To create a little excitement while we slog through the winter doldrums I like to change up our dinner routine. Any break from the norm on evenings when the sun has set by four o’clock is a good way to lift the spirits and keep a smile on our faces. This winter I’ve tried everything from breakfast for dinner, testing new cuisines (more on that soon!), and revisiting our beloved sandwich maker. We received our panini press as a wedding gift nearly a decade ago and it has held up like a champ. I use it all the time to make our favorite pressed sandwiches, grilled cheeses, and even grilled vegetables. Last week I dug it out of the basement for the first time since we moved to make some dinner sandwiches on a particularly cold evening.
Over the years I’ve made endless (endless!) lists about my favorite chocolate chip cookie recipes. And, while I like making all of them, I am still searching for new ones. Last week I was inspired by an article on Food52 and wanted to recreate Phyllis’s recipe. However, I didn’t want to use walnuts since many of my daughter’s friends are allergic. I also had a different selection of chocolate on hand. And, I was jonesing to try my big new bottle of bourbon extract.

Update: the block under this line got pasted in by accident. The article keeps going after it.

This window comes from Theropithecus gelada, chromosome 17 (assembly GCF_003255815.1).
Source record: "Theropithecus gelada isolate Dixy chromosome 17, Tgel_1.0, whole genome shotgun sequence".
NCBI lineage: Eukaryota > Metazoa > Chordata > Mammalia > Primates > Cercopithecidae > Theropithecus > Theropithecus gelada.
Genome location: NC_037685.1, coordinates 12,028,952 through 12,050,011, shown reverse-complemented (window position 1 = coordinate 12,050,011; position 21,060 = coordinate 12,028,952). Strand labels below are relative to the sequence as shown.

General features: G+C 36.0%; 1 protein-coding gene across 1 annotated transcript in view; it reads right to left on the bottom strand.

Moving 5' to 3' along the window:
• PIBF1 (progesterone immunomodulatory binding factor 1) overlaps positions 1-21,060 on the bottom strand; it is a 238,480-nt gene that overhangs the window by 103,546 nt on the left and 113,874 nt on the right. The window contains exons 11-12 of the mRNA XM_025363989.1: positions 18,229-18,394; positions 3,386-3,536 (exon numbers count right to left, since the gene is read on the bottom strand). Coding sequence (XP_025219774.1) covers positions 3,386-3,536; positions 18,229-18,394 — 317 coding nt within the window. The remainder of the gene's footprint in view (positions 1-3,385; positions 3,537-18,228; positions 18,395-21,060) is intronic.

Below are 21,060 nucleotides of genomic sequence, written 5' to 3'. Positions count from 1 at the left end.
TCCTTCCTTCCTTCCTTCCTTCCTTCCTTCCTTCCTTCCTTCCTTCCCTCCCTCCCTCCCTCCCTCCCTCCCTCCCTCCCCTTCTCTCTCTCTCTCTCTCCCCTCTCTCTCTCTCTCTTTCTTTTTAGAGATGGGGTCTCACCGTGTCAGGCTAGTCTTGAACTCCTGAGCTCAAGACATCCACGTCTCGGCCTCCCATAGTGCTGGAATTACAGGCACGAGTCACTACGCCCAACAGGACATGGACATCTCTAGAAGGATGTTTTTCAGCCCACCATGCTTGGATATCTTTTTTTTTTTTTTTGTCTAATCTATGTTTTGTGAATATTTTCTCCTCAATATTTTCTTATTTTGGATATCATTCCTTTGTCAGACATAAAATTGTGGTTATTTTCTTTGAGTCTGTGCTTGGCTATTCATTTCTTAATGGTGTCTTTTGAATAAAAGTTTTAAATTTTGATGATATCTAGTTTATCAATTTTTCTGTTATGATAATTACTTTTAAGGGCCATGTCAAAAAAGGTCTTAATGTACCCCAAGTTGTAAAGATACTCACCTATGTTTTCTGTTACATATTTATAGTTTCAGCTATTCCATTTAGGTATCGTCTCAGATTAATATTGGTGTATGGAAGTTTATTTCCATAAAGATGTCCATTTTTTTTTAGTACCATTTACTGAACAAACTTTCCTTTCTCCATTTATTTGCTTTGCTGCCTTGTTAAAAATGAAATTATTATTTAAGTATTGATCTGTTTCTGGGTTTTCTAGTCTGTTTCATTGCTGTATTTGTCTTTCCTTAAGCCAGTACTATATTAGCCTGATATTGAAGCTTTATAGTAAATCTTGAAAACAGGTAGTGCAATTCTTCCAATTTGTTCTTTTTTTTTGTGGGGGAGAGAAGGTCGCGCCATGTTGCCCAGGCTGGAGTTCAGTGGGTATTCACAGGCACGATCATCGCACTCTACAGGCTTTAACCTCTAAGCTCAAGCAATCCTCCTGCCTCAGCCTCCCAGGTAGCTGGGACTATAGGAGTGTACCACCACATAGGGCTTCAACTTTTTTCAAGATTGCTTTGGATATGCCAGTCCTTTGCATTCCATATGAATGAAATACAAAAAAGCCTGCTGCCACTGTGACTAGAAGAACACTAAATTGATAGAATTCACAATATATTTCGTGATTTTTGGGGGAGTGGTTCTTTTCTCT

I am always a sucker for a good baking book and this week I am excited to share a great one: The Dollop Book of Frosting: Sweet and Savory Icings, Spreads, Meringues, and Ganaches for Dessert and Beyond. At first I thought this would be just be a ho-hum baking book but it really is so much more. Not only are the recipes for spreads and baking goods amazing, they are all different from ones I currently have in my cookbook collection. There really is something for everyone in here, especially if you are looking to add something new to your everyday sweets repertoire. Today I am featuring a fun little chat I had with the author, Heather Saffer and am giving away a copy. I am also featuring one of my favorite recipes from the book!
Yesterday I interviewed my dear friend Megan Gordon about her new book, Whole Grain Mornings: New Breakfast Recipes to Span the Seasons. It was so much fun to hear how the book developed and about the progress of her company, Marge Granola. Today I am sharing one of my favorite recipes from her new book as well as a little glimpse of my favorite things about the volume. Don’t forget I am giving away a copy of the book, just click here to enter!